I’m not sure his mom is any the wiser either, because this school-aged boy has been missing quite a few lessons – and not just the type that we get in class, either.


“School Call In”

Quite a few months ago, my daughter asked me if there was such a thing as a parenting class. I told her that there wasn’t and that as parents, we learn as we go along. My son laughed. I’m not sure if the funny part was because he thought it was a ridiculous question or whether he felt that I was falling down on the job.

Since then, however, it’s come to my attention that such a thing does exist and in areas where it doesn’t, people are thinking that maybe it should.

A few years ago I was a member of a woman’s networking group that hosted a series of forums designed to help parents deal with the many issues they face as their children grew and matured. The title of this post is taken from the name of the series that was presented by the group.

From helping children with schoolwork, to understanding the transition from primary school to secondary school, to coming to grips with our children’s sexuality, to matters of discipline (to spank or not to spank), it was dealt with. By having teachers, psychologists, nurses and counselors as facilitators, the parents were “schooled” in what to expect and what to do when it happened.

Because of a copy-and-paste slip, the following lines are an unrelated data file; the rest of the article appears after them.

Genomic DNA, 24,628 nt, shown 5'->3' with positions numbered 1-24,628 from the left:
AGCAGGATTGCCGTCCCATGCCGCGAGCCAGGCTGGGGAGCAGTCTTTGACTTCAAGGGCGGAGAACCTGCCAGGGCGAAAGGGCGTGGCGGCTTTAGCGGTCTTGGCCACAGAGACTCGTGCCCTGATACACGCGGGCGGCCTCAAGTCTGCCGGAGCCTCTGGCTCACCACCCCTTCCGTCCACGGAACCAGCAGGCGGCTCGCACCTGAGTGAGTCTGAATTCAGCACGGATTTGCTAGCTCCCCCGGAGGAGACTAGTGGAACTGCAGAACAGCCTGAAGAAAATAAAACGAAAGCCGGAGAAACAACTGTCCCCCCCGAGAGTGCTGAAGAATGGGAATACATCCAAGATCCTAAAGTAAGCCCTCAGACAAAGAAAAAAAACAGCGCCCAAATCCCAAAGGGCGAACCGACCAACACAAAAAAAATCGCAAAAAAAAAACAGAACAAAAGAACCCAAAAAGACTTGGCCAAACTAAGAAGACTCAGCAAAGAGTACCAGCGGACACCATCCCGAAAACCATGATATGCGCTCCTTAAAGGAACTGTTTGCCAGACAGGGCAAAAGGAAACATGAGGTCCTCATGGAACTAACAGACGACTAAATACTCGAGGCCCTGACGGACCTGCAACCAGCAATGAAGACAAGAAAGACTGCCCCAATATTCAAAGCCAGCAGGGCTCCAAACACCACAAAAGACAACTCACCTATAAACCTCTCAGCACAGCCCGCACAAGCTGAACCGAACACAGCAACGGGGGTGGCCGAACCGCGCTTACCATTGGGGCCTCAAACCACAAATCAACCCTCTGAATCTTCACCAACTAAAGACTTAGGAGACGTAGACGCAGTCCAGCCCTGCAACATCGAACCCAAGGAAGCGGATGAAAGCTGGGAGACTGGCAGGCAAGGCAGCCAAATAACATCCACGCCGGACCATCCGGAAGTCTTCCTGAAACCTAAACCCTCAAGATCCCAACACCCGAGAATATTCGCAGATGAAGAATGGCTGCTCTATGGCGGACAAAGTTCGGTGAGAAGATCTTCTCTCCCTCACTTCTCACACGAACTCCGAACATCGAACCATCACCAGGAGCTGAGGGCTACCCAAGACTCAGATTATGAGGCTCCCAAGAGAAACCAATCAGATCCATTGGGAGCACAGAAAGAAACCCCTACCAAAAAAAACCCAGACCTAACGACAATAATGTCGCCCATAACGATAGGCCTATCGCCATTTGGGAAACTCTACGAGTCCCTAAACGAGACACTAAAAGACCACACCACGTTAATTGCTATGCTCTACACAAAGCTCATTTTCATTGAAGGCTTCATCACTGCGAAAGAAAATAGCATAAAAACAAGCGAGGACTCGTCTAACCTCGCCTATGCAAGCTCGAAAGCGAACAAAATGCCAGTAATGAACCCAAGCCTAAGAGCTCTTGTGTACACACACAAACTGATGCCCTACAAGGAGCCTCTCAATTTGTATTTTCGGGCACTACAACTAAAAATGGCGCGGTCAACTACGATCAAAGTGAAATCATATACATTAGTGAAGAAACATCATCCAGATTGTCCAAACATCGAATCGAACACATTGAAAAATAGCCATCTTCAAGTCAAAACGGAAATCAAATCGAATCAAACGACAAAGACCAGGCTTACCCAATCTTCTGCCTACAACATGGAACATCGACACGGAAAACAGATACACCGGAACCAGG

Back then, I was only a mother of a two-year old, and when I realized the many issues that some of the parents of older children were facing, I prayed that his early childhood years would pass slo-o-owly.

My mind was drawn to my daughter’s question because of the recent incident in the US where a mother left her two young children unattended in a car while she attended a job interview. It would be heartless of me to say that she really left the kids home alone, because the woman and her children are in fact homeless and actually live in the car.

The woman was arrested, and then the firestorm of comments began, with people questioning what support she had or could access, and whether she was in a catch 22 kind of situation in wanting to take care of her kids but not being able to take care of her kids.

One article discussing the case referenced British Prime Minister David Cameron’s 2012 Can Parent Initiative, which provided vouchers to help pay for parenting classes offering advice on nutrition, behaviour and development.

By saying that it was “ludicrous” that we are expected to train for hours to learn to drive a car or to use a computer, he was probably mirroring my daughter’s incredulity because even she realizes that parenting should be more than the crash course that it is.